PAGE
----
Background: Mutations of the p53 tumor suppressor gene have been reported in 50% of patients with hepatocellular carcinoma (HCC) from China and South Africa. These reports suggested an association of p53 mutations with high levels of aflatoxin in the diet. Most studies of p53 and HCC, however, have not fully evaluated the possible role of the hepatitis B virus (HBV). Aflatoxin is a substance produced by food mold that is known to cause HCC in experimental animals.
Purpose: The purpose of this study was to evaluate the relationship of p53 gene mutation to high or low levels of aflatoxin in the diet and to HBV infection.
Methods: p53 protein and hepatitis B surface antigen (HBsAg) were evaluated by immunohistochemistry using the avidin-biotin-peroxidase system in paraffin-embedded specimens of HCC and of adjacent nontumorous liver tissue from 43 patients. Tissue specimens from three normal human livers were also evaluated. HCCs and adjacent nontumorous liver tissues were obtained from 23 patients from Qidong, China, where aflatoxin levels in the diet are high, and from 20 patients from two regions in the United States (patients from the National Institutes of Health, Bethesda, Md., and Kuakini Medical Center, Honolulu, Hawaii), where aflatoxin levels in the diet are low.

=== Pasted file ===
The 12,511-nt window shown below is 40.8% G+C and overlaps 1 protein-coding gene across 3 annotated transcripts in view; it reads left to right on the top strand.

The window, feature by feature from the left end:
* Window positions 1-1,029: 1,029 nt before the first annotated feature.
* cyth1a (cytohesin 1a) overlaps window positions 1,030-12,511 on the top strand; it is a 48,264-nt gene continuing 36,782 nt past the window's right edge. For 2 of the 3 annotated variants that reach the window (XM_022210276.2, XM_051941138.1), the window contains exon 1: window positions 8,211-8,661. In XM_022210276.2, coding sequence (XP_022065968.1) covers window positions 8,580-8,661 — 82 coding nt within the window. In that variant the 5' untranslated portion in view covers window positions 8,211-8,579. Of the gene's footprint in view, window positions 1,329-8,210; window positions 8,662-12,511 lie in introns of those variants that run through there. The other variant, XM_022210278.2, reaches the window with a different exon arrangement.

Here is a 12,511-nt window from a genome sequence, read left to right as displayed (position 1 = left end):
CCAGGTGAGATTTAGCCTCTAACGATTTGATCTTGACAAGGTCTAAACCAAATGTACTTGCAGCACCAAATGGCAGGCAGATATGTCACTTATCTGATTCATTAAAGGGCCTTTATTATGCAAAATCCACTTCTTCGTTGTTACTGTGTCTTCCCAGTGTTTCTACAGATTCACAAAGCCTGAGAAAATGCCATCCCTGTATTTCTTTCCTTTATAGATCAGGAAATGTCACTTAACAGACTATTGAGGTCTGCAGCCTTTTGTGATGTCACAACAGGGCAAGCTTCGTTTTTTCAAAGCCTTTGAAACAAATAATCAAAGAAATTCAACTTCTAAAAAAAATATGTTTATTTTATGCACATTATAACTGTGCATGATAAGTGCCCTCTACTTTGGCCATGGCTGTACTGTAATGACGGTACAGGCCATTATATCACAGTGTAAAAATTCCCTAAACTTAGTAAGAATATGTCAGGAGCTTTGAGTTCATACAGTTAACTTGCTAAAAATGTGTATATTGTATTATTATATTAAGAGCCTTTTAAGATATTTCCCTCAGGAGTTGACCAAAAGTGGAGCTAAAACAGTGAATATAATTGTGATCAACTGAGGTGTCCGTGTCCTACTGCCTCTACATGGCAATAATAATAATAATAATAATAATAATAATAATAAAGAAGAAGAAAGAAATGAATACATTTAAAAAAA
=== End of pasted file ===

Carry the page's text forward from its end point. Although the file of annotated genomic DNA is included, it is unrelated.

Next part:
Results: Mutant p53 protein was detected in the nuclei of HCCs from 14 (61%) of 23 patients from China and from three (30%) of 10 patients and six (60%) of 10 patients, respectively, from the two regions of the United States. A statistically significant association between detection of mutant p53 protein in HCC cells and the detection of HBsAg in hepatocytes of the adjacent nontumorous liver tissue was observed in patients from China and the United States considered together.
Conclusion: Mutations of the tumor suppressor gene p53 in hepatocellular carcinomas are not limited to patients from geographic regions where the ingestion of aflatoxin is high. In many patients, these mutations may be associated with HBV infection.
Implications: The possible interaction of chronic HBV infection and p53 gene mutation, suggested by these data, indicates a mechanism by which HBV infection beginning early in life could contribute to the subsequent development of HCC.